Collapsing Oil Prices, Not Trade, Pose Biggest Exogenous Risk to Canada’s Economy

Collapsing Oil Prices, Not Trade, Pose Biggest Exogenous Risk to Canada’s Economy

While trade policy has dominated headlines, we believe investors should focus on the collapse of Western Canadian Select (WCS) oil prices relative to global benchmarks, which represents the biggest exogenous risk to the Canadian economy.

Canadian oil plunged from a peak of $58 (U.S. dollars) in May 2018 to a low of $21 earlier this month (source: Bloomberg) even as global prices were roughly unchanged or higher due to a combination of pipeline capacity, increased oil sands production and extra refinery maintenance in the U.S. Midwest. Until major pipeline projects are completed (late 2019 by our estimate), WCS will likely be prone to big price declines versus the broadly watched benchmark West Texas Intermediate (WTI) oil prices.

In 2015, this kind of oil price decline led the Bank of Canada (BOC) to cut the overnight interest rate twice. While we expect the drag on Canadian GDP to be more muted this time, it is still likely to be significant. Oil price declines could detract 0.25%–0.5% from annualized GDP growth compared with 1% in 2015. One reason the outlook is different in 2018 is that oil prices are starting at lower levels and thus investment in the energy sector is already lower now than in 2015, so the negative impact of cancelling investments should also be diminished.

The steep drop in Canadian oil prices in 2018 should concern the Bank of Canada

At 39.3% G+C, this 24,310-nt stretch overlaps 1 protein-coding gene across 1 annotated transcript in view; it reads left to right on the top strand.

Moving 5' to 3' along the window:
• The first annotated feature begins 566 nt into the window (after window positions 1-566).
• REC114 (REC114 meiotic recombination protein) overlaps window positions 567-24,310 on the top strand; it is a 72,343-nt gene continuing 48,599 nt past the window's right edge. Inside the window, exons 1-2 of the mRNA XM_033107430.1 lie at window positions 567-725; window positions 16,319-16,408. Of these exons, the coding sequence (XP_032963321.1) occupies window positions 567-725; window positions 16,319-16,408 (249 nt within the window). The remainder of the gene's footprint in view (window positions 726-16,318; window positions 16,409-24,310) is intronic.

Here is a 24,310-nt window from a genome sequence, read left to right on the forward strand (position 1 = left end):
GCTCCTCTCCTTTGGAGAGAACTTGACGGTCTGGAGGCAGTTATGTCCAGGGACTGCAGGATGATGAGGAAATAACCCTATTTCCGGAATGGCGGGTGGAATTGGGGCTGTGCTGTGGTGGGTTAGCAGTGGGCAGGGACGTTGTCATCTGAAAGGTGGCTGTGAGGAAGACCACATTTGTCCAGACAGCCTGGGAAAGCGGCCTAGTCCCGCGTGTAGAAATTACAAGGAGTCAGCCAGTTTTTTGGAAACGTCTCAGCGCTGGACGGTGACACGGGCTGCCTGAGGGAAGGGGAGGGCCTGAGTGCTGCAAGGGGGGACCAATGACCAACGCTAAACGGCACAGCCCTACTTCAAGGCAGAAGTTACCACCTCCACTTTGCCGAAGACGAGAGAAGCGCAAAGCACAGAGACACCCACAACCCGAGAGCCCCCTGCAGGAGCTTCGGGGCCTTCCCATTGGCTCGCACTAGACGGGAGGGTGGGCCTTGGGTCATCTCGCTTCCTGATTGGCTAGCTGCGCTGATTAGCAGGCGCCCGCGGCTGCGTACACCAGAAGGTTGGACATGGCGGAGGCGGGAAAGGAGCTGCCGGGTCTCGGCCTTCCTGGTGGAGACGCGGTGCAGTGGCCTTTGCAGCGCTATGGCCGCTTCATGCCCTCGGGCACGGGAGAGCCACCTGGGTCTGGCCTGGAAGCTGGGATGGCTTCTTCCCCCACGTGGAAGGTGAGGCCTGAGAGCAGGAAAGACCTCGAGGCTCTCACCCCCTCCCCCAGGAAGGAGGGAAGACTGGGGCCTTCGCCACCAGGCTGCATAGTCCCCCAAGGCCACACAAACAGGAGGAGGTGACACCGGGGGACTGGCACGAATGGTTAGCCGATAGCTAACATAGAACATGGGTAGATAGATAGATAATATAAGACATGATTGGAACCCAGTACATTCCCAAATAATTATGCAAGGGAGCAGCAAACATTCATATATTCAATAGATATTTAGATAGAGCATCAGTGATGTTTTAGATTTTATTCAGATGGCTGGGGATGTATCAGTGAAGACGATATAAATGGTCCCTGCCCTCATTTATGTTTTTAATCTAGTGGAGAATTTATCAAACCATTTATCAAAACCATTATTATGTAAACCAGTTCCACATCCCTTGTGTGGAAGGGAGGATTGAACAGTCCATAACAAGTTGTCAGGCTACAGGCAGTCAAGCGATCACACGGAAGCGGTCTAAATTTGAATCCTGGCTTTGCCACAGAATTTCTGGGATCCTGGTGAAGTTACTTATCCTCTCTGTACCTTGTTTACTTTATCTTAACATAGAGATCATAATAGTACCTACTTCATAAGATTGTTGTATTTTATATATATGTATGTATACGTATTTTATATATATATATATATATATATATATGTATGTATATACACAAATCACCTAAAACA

While Canada’s economy is stronger now than it was in 2015 (the output gap virtually closed, core inflation at the 2% target, and the unemployment rate almost a full percentage point lower), the decline in oil prices makes us question whether the BOC can raise the overnight rate from its current 1.5% to 2.5% at the pace implied by the market. Currently, the market has priced in the same number of rate hikes for the U.S. Federal Reserve and the BOC through 2019 even though U.S. growth has been stronger and more diversified than Canada’s consumer-leverage-driven growth.

Given that risk/reward profile, we believe the front end of the Canadian yield curve looks attractive relative to the U.S., especially shorter-dated bonds relative to those with maturities over 10 years given the flatness of the Canadian yield curve.

Learn about our oil price outlook in light of the renewed Iran sanctions.


Ed Devlin is a generalist portfolio manager and head of Canadian portfolio management. Vinayak Seshasayee is a generalist portfolio manager. Michael Kim is a Canadian bond portfolio manager.


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